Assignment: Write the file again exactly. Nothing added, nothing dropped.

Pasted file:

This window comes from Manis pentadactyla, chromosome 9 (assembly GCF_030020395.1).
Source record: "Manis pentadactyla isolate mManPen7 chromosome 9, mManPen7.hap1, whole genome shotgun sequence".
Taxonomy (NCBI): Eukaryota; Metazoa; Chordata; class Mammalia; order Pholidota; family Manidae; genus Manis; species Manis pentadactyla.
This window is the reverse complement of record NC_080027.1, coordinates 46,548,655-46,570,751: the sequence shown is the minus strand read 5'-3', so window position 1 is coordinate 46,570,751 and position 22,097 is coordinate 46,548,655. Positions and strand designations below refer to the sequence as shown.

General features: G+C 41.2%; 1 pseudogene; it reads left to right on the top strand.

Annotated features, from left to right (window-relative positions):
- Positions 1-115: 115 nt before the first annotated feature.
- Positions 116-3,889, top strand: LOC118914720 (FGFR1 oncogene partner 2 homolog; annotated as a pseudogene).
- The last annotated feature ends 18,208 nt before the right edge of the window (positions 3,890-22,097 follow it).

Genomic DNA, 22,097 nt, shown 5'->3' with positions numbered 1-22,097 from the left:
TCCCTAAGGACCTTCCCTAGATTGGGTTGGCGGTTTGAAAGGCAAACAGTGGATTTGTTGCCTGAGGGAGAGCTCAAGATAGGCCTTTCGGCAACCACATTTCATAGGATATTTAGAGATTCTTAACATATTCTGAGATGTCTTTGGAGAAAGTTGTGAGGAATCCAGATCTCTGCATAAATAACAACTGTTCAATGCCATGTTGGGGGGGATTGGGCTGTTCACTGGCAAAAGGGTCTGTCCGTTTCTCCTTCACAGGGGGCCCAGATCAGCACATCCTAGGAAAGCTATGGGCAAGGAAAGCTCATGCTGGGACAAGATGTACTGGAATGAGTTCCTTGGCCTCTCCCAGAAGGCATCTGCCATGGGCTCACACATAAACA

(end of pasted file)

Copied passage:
This window comes from Manis pentadactyla, chromosome 9 (assembly GCF_030020395.1).
Source record: "Manis pentadactyla isolate mManPen7 chromosome 9, mManPen7.hap1, whole genome shotgun sequence".
Taxonomy (NCBI): Eukaryota; Metazoa; Chordata; class Mammalia; order Pholidota; family Manidae; genus Manis; species Manis pentadactyla.
This window is the reverse complement of record NC_080027.1, coordinates 46,548,655-46,570,751: the sequence shown is the minus strand read 5'-3', so window position 1 is coordinate 46,570,751 and position 22,097 is coordinate 46,548,655. Positions and strand designations below refer to the sequence as shown.

General features: G+C 41.2%; 1 pseudogene; it reads left to right on the top strand.

Annotated features, from left to right (window-relative positions):
- Positions 1-115: 115 nt before the first annotated feature.
- Positions 116-3,889, top strand: LOC118914720 (FGFR1 oncogene partner 2 homolog; annotated as a pseudogene).
- The last annotated feature ends 18,208 nt before the right edge of the window (positions 3,890-22,097 follow it).

Genomic DNA, 22,097 nt, shown 5'->3' with positions numbered 1-22,097 from the left:
TCCCTAAGGACCTTCCCTAGATTGGGTTGGCGGTTTGAAAGGCAAACAGTGGATTTGTTGCCTGAGGGAGAGCTCAAGATAGGCCTTTCGGCAACCACATTTCATAGGATATTTAGAGATTCTTAACATATTCTGAGATGTCTTTGGAGAAAGTTGTGAGGAATCCAGATCTCTGCATAAATAACAACTGTTCAATGCCATGTTGGGGGGGATTGGGCTGTTCACTGGCAAAAGGGTCTGTCCGTTTCTCCTTCACAGGGGGCCCAGATCAGCACATCCTAGGAAAGCTATGGGCAAGGAAAGCTCATGCTGGGACAAGATGTACTGGAATGAGTTCCTTGGCCTCTCCCAGAAGGCATCTGCCATGGGCTCACACATAAACA